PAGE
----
We felt as though we had found a vehicle that could, at last, take us to a place that was “more free”. It could take us deeper into the dark woods than ever before.

Could we find our way back? Probably not . . . It could take us beyond our known universe. Could we find our way back? I hope not!!! Good . . . Then let’s make a double record before we turn back into the insecure humans we know we really are, for at the moment we’ve become fearless beasts with a wicked new machine . . .



Double albums usually fall into a couple of categories . . . indulgent, egotistical or lazy . . . They are almost always summed up as “would have made a better single album if only the artist would have focused themselves, edited themselves, and got down to work and trimmed the fat” So yes . . . I think all of this is possibly true of our latest creation that we are calling Embryonic. I would say that we, in the course of making this record, did, on all levels, completely lose our way . . . and that we surrendered to every impulsive whim . . . and that almost every song we intended to do, initially, failed. And now we stand before you not knowing what we have done.

It is kind of like waking up in the morning with blood on your hands and wondering . . . “What did we do last night?” Had we become some sort of werewolves and killed some innocent bystanders? I fear we have. But maybe the bystanders were our former selves . . . Our more crafty or calculated selves. Our less brave selves . . . Our less spontaneous selves. If those are the ones who have been mutilated maybe they got what they deserved . . .

We wanted to be more free . . . the freedom without the discipline or restraint. Fuck yeah . . . Either way it’s too late . . . the damage has been done.

Embryonic – Track by Track


1. Convinced Of The Hex

It literally hurts your ears to get them used to this level of brightness at first. Squalls of guitar screech and then give way to a shuffling Jaki Liebezeit beat and Wayne Coyne sounding like Damo Suzuki singing ‘Vitamin C’. This was the first track recorded for the new album with Steven Drozd and latest recruit Kliph Scurlock on double drums and Wayne on aqueous bass. Trimmed down from some epic length or other.

2. The Sparrow Looks Up At The Machine

At first it’s tempting to think that this review copy has been left unmastered so that if it gets leaked the finished copy will still be ready for the release, like with Sounds Of The Universe by Depeche Mode or what have you but a glance at the credits reveals that it was recorded by the whole band, Mercury Rev producer Dave Fridmann and Scott Booker. They’ve purposefully gone for an ultra acidic, bright, over compressed sound. But even from the beginning it’s clear that this is no 4:13 Dream or No Line On The Horizon where a multitude of sins are hidden by loudness.

3. Evil

The melancholic and shimmering synths call to mind The Soft Bulletin era Flips or the strange, junior Radiophonic sounds from informative children’s programmes of the 1980s. Coyne’s vocals show him at his most fragile (or tune deprived depending on your perspective), as he plaintively sings “I wish I could go back, go back in time…” The otherworldly melancholia makes for an exceedingly bold choice for a third track: is Coyne harking back to a time when his band weren’t wacky hamster ball festival crowd showmen? It’s already looking as if Embryonic is a record that’ll shed the casual fan.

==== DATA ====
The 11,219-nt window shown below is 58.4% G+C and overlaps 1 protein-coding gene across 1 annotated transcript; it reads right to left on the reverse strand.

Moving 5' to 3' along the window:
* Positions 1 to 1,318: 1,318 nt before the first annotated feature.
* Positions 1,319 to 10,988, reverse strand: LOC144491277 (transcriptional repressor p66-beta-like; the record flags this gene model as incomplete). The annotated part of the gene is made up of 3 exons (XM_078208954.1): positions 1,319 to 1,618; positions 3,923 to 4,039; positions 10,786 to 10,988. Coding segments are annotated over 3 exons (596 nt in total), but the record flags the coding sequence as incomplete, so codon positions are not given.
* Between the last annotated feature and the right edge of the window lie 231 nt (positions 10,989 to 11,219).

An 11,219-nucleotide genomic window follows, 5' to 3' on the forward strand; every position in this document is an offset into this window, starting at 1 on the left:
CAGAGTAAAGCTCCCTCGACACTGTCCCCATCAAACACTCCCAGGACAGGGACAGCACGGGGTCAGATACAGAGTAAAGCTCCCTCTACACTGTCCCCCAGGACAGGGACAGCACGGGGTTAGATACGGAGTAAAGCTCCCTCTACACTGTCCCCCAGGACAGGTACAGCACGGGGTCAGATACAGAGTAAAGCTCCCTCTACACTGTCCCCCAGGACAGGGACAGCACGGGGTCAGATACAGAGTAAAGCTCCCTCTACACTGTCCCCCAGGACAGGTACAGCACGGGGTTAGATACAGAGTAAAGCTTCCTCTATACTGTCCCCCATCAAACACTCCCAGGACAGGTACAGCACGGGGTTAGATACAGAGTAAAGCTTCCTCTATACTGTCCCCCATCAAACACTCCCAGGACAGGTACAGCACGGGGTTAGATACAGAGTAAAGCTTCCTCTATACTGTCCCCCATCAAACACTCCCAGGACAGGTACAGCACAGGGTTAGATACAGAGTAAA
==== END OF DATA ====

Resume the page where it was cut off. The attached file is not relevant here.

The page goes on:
4. Aquarius Sabotage

Insane electrified Alice Coltrane-style freakout with sunbursts of harp and Chick Corea keyboard disfigurement. It’s over too soon but such is the way with LSD-damaged punk rockers, one guesses. The whole thing has the feel of a track from On The Corner which collapses after three minutes due to several key players corpsing.

5. See The Leaves

Gothic post-punk with the kind of back line that wouldn’t be out of place on a belter by The Fall on Hex Enduction Hour or Perverted By Language. Amazingly it appears the whole album is going to sound like this. Compression snatched out of the hands of the abusers and turned into a psychedelic tool.

6. IF

Unfortunately not about the film that features Malcolm McDowell on the roof of his public school shooting his peers but one of those slightly mawkish and uncomfortable ballads about mortality that Coyne does. Just his falsetto and organ accompaniment, you have to admire its nakedness.

7. Gemini Syringes

Another slowie, but this one’s a goodie with echoing vibes and distant, lazy vocals, reminiscent of some of the more introspective moments from In A Priest Driven Ambulance. It opens with vocal samples of mathematician Thorsten Wörmann, who’s present throughout explaining mathematical equations explaining polynomial rings. Whatever they are. His words add a peculiar contrast to the otherwise beguiling atmosphere. The effect is something like being an opiated astronaut, stuck forever in orbit with no hope of returning to the earth that floats past your vessel’s window… but not really caring.